Living Whole-heartedly

pipeAt the end of yoga a week ago, I jokingly commented to our teacher about how hard she had worked us.  She asked if it was too hard and I said no.  Then she added something like, “It’s important not to hold back—we never know if it will be our last time to practice together.”  I have thought of those words all week, and not just regarding my yoga practice.  On Tuesday morning as I was getting into my car to drive to school, her words came up again.  In a moment of complete openness to possibility, I caught a glimpse of the day ahead as a big adventure and wondered what it would bring.  I felt a whole-heartedness about my life that let in gratitude and appreciation.  I would have liked that experience to last longer.  As with everything else, though, it was a fleeting awareness, subject to to change, that was carried along with the flow of life.

It’s so easy to get distracted by to-do lists, lesson plans and piles of stuff needing to be sorted and passed along.  Thinking ahead to vacation time and the coming school year has been filling up a lot of my recent mental real estate.  Plus, I find that being anywhere but in the present moment frequently breeds impatience and non-productivity.  I notice it also keeps me from living whole-heartedly without holding back.

As I ruminated on this topic, I found these lines from the poem “When Death Comes” by Mary Oliver:

“When it’s over, I want to say:  all my life
I was a bride married to amazement…

When it’s over, I don’t want to wonder
if I have made of my life something particular, and real.
I don’t want to find myself sighing and frightened,
or full of argument.

I don’t want to end up simply having visited this world.”

Living whole-heartedly is on the other end of the spectrum from  “visiting the world.”  Being around children each day offers so many opportunities for this kind of living.  After lunch today, three hot and sweaty first grade girls came from the playground into Bill’s office.  They were there to report a small bunny they named Nibbles who crawled into a drain pipe.  They were concerned he might get stuck and not be able to get out.  They were worried that a hawk might get him and, in the same breath, wondered what he might eat because they noticed he was a picky eater.  Bill fully engaged with them, didn’t sugarcoat anything about the hawks, and assured them that Nibbles made a great choice using the pipe for a hideout.  As quickly as they descended on his office, they were drawn back to the fullness of the rest of their day, holding back not an ounce of passion or enthusiasm for the world around them.  I’m lucky to have such gifted teachers to keep me whole-heartedly in the moment.

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Inside the Box

boxersIt’s rare for my blog to have a sequel.  This one does.  After writing about the Seed’s mission to inspire kids to think outside the box, we now shift to inside the box.  The inspiration comes from our littlest Seeds, our Toddler 1s.  When I popped in for a visit Tuesday morning, boxes were everywhere.  Boxes just right for sitting upon, boxes for stacking and knocking over, boxes big enough for toddlers to climb inside of.  One resourceful toddler figured out a way to lift her big box by sliding her arms into the plastic packing slip sleeve.  It was a toddler version of a forklift picking up heavy warehouse crates.  Beside her, short-lived box skyscrapers were toppling over as fast as they were constructed.  Another child made a chair from her box and perched on it, facing away from the rest of the group, off in her own little world.  I left the room for two minutes and when I returned, the box area was abandoned and the toddlers were engaged elsewhere.  During our week 3 focus on skyscrapers and habitats, I thought I’d do a bit of investigating about “elsewhere.”  This is what I found out from our summer toddler teachers.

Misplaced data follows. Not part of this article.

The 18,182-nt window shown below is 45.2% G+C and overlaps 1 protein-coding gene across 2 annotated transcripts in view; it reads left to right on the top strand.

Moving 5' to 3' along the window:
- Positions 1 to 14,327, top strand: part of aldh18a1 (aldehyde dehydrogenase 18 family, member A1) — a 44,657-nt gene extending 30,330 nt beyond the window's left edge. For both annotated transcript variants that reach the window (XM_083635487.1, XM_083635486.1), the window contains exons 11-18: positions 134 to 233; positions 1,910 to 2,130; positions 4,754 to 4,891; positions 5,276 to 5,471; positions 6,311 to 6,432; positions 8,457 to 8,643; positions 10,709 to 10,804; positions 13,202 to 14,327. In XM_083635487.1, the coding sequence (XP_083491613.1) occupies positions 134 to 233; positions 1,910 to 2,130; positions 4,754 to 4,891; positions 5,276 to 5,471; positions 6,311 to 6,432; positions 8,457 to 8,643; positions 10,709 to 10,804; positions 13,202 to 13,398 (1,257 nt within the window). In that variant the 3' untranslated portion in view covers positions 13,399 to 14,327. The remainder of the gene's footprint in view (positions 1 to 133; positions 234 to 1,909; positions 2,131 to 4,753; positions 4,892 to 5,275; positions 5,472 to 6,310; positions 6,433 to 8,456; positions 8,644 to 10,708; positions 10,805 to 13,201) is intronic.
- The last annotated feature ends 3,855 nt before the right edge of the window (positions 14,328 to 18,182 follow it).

The Toddler 1s have been learning about the ocean and their teachers created an ocean habitat in the water table.  On Monday they talked about where land creatures live and played with their plastic animals in mud.  They found out that snails carry their homes on their backs!   They’ve enjoyed their new classroom playhouse because, after all, toddlers do live in houses.  One activity was making white play dough “eggs” that will later in the week be placed in nests, the place where birds live.  Their teacher is also planning to take them outside to look for birds.  They are sure to find one, nesting near the main entrance door.

Toddler 2s and 3s have been talking about houses, too.  Each child made a paper bag house, which helped develop their fine motor skills through crushing paper, grasping small items and gluing on house details.  Through books they are identifying parts of a house, such as the roof, doors and windows.  The older toddlers are recognizing the colors of doors other elements of a house and have added the word “construction” to their vocabularies.  “Habitat” will be another addition to their lexicon.  Like the Toddler 1s, identification of sea animals in their ocean habitat is part of their week.

What stands out from all of this is these are toddlers, children under three.  Their teachers aren’t holding back introducing them to the world just because they’re little.  In fact, they are holding the door wide open and inviting them to enter into as many new, yet developmentally appropriate, life adventures as they can.  Seed toddlers have daily opportunities to practice interacting with the world in infinite ways.  Through all their play with materials from everyday life, they are building strong minds and bodies that will serve them well—both inside and outside the box.

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Outside the Box